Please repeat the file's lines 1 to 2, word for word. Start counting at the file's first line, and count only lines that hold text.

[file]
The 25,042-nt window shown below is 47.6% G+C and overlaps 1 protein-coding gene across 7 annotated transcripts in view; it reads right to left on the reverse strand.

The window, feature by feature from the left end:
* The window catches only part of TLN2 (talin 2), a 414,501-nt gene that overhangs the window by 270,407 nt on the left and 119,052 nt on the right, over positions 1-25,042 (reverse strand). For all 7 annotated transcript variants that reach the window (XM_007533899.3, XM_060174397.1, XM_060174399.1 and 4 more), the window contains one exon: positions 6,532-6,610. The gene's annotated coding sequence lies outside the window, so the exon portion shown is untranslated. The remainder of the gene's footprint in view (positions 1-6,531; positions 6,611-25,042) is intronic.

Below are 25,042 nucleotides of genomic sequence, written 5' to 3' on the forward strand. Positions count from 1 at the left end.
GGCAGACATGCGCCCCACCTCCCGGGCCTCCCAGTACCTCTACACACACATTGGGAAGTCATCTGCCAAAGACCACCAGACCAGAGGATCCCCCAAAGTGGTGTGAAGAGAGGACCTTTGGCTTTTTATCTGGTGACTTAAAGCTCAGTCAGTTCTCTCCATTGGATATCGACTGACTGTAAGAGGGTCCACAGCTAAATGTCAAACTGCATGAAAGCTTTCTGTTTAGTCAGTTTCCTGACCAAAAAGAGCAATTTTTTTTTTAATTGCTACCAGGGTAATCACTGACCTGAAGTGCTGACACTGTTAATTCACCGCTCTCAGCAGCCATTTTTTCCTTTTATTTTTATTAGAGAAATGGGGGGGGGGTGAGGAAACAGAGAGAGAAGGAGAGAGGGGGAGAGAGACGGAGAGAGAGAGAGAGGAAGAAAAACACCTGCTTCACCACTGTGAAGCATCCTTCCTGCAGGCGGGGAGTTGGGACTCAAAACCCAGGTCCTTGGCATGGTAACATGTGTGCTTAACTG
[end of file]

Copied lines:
The 25,042-nt window shown below is 47.6% G+C and overlaps 1 protein-coding gene across 7 annotated transcripts in view; it reads right to left on the reverse strand.

The window, feature by feature from the left end: